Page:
Townshend: The West River Community Project will be holding a spring festival behind the West Townshend Country Store on May 1 from 2 to 5 p.m. There will be delicious food, old time and bluegrass music, a raffle, and activities for kids. There will be plants for sale, to help get your garden started, and a seed swap. At 3 p.m. there will be a Maypole dance. Instruction will be given and kids and adults are encouraged to participate. The rain date is Saturday, May 7.

Herrick's Cove

Rockingham: If you're a wildlife enthusiast itching for spring then be sure to check out the seventeenth annual Herrick's Cove Wildlife Festival on May 1. Herrick's Cove, on the Connecticut River, hosts one of the most popular festivals in the area, with organizers reporting more than 2,000 people attending last year's event. The festival includes nature walks and live animals such hawks, owls, mammals, and reptiles. Activities are scheduled from 10 a.m. to 4 p.m. The suggested donation is $2 for an individual and $5 for a family. Pets are not allowed. Herrick's Cove is located just off Route 5, less than three miles north of Bellows Falls. For more information, visit the Herrick's Cove Wildlife Festival's Facebook page or www.nature-museum.org/herricks-cove-festival.

Addiction

Dummerston: The Brattleboro Chapter of the Osher Lifelong Learning Institute will present the fifth in its current series of morning and afternoon lectures, to be held on May 2. The morning lecture, by Meg Mott of Marlboro College, will look at twelve-step programs' role in fighting addiction today. In the afternoon program, starting at 1 p.m., Fletcher Proctor will examine the Vermont home front in the Civil War. All lectures will be held at the Vermont Learning Collaborative, 471 Route 5. Parking and handicapped access are available, and light refreshments will be served at the lectures. For more information, contact Julie Lavorgna at 802-365-7278 or julielav@sover.net.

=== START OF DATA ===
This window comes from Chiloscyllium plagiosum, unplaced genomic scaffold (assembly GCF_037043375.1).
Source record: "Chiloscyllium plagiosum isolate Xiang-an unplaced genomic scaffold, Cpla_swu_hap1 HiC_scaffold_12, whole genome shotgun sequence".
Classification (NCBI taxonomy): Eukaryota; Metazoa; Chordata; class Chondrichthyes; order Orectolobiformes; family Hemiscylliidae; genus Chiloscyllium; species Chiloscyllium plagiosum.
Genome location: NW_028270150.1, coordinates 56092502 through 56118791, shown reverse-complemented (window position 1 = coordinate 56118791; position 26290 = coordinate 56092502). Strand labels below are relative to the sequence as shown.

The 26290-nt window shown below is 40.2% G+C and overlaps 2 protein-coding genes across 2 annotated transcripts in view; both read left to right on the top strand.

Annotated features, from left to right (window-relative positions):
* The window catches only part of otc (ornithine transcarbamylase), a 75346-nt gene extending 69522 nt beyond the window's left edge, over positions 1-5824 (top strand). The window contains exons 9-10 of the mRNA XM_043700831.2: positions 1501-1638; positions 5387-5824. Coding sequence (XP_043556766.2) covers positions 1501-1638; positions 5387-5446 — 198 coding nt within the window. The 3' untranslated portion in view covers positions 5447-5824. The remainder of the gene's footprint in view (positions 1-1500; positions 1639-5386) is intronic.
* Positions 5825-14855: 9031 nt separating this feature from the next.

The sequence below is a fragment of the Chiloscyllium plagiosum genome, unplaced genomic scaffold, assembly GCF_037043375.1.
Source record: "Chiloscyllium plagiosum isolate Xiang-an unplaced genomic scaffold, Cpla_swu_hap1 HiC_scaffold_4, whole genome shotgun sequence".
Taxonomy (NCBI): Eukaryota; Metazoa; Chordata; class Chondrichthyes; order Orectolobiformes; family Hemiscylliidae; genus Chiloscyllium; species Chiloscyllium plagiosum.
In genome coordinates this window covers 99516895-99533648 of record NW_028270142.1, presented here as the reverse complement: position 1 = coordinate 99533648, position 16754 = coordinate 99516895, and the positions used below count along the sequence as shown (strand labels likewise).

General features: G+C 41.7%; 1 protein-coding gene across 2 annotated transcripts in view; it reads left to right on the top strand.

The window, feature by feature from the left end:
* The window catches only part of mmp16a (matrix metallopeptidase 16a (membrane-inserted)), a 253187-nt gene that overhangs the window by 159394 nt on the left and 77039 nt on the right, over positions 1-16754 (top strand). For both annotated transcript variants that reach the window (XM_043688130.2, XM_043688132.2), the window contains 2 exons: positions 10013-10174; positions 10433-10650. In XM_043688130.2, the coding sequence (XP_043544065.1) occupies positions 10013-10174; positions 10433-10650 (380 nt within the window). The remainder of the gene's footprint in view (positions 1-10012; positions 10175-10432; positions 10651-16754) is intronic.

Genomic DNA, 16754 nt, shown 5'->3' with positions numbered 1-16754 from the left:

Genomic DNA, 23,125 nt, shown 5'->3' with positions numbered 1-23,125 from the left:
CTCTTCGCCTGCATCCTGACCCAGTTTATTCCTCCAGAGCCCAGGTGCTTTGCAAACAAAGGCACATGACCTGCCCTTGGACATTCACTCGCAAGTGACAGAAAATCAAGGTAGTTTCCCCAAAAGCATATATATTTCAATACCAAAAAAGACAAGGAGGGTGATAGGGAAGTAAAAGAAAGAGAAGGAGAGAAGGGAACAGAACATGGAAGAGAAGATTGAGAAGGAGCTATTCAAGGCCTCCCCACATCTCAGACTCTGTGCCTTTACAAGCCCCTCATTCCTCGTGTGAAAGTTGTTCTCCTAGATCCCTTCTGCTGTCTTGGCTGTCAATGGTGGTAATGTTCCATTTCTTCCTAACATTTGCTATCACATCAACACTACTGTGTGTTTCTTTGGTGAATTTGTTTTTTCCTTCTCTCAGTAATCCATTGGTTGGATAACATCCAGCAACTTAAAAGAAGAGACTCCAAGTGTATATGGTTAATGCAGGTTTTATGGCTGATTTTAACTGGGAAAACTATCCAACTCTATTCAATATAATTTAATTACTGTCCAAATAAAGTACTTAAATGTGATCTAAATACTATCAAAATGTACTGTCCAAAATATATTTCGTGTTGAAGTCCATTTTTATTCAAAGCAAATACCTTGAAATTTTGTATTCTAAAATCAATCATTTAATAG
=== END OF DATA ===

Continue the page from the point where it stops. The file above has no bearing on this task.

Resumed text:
Buddhism

Brattleboro: Author and Jungian analyst Polly Young-Eisendrath will look at the Buddhist perspective on engaging with daily life in a talk at Brooks Memorial Library in Brattleboro on May 4 at 7 p.m. Her talk, "What the Buddhists Teach: Finding Clarity in Everyday Life," is part of the Vermont Humanities Council's First Wednesdays lecture series and is free and open to the public.

Retired teachers

Westminster: The Windham County Retired Teachers will have a meeting on May 4 at Kurn Hattin. The meeting will start at 11 a.m. followed by luncheon and entertainment by the students.

Safe streets

Brattleboro: If you are interested in the safety of bicyclists and pedestrians on Brattleboro's roads, you are invited to the Brattleboro: Safer Streets Forum on May 5 at the River Garden from 5 to 7:30 p.m. The goals of the forum are to inform residents of ongoing work and projects that relate to bicycle and pedestrian infrastructure and will also be an opportunity for residents to bring their concerns directly to the various groups who work on these issues. A light supper will be provided. For more information, send an email to acharkes@myfairpoint.net or kathleen.white@vermont.gov